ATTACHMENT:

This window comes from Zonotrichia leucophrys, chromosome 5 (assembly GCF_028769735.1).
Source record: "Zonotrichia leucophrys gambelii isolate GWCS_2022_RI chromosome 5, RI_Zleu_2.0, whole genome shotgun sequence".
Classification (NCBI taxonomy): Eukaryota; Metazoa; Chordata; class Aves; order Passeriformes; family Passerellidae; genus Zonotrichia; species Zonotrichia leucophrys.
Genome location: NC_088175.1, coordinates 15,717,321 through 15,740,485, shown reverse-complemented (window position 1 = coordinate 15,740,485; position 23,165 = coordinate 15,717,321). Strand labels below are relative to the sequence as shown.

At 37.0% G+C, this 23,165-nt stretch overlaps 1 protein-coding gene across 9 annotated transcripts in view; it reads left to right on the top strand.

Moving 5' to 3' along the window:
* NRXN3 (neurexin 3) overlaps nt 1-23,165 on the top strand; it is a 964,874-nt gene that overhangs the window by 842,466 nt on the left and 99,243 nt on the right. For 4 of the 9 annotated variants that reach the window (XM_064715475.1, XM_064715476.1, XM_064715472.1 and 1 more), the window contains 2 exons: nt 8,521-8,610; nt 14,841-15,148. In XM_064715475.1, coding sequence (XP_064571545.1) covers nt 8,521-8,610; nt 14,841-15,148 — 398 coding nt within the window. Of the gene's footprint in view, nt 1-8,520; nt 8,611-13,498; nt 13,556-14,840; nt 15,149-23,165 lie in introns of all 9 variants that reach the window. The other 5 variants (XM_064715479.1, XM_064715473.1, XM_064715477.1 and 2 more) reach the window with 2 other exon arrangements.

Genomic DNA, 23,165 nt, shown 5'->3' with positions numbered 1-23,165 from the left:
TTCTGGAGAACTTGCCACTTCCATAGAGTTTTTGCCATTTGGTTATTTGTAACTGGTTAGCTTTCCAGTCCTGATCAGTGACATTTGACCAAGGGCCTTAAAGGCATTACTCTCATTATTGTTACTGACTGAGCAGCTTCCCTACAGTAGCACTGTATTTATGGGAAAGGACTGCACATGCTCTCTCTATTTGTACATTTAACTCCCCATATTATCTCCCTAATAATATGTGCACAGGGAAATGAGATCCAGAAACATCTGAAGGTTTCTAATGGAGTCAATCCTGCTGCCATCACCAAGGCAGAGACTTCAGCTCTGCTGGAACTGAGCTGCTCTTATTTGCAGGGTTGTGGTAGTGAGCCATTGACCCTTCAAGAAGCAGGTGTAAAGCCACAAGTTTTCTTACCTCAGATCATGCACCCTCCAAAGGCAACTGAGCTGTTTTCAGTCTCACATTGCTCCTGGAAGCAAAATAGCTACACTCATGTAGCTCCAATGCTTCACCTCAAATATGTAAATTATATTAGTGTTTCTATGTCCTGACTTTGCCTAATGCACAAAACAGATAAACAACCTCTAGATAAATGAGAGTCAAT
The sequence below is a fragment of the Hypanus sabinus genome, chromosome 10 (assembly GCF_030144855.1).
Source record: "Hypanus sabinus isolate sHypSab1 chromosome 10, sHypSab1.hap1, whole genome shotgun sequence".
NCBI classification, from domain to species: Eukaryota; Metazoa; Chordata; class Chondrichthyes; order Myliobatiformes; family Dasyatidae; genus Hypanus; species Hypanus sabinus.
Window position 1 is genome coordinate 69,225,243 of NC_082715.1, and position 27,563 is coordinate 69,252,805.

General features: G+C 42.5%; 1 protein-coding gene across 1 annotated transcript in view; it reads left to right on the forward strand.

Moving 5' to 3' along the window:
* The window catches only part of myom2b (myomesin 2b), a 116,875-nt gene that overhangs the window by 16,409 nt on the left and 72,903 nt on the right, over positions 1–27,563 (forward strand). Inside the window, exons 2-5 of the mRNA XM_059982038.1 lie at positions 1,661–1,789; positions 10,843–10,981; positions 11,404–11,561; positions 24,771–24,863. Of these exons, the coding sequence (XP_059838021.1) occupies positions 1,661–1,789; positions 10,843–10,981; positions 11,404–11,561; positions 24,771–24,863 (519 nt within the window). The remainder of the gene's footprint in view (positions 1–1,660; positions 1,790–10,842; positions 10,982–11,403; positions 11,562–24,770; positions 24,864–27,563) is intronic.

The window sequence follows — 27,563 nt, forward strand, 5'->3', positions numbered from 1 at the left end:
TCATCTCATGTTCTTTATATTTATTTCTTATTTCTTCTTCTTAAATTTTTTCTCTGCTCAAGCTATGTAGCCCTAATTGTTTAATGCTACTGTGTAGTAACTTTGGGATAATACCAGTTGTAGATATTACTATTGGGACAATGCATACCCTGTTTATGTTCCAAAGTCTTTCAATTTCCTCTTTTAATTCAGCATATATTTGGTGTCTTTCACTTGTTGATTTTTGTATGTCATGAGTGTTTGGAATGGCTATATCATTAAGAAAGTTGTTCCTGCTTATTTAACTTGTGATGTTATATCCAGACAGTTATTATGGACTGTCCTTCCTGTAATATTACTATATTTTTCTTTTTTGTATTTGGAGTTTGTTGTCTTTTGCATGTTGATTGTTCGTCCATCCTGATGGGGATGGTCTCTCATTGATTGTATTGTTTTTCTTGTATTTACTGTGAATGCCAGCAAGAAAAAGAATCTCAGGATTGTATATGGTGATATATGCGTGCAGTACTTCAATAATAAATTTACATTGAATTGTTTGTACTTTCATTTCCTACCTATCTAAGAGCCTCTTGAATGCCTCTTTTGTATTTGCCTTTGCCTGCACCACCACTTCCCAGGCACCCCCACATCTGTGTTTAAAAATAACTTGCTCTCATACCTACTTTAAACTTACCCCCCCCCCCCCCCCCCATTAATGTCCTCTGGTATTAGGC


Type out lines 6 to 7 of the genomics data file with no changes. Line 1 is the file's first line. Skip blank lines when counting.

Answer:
Moving 5' to 3' along the window:
* NRXN3 (neurexin 3) overlaps nt 1-23,165 on the top strand; it is a 964,874-nt gene that overhangs the window by 842,466 nt on the left and 99,243 nt on the right. For 4 of the 9 annotated variants that reach the window (XM_064715475.1, XM_064715476.1, XM_064715472.1 and 1 more), the window contains 2 exons: nt 8,521-8,610; nt 14,841-15,148. In XM_064715475.1, coding sequence (XP_064571545.1) covers nt 8,521-8,610; nt 14,841-15,148 — 398 coding nt within the window. Of the gene's footprint in view, nt 1-8,520; nt 8,611-13,498; nt 13,556-14,840; nt 15,149-23,165 lie in introns of all 9 variants that reach the window. The other 5 variants (XM_064715479.1, XM_064715473.1, XM_064715477.1 and 2 more) reach the window with 2 other exon arrangements.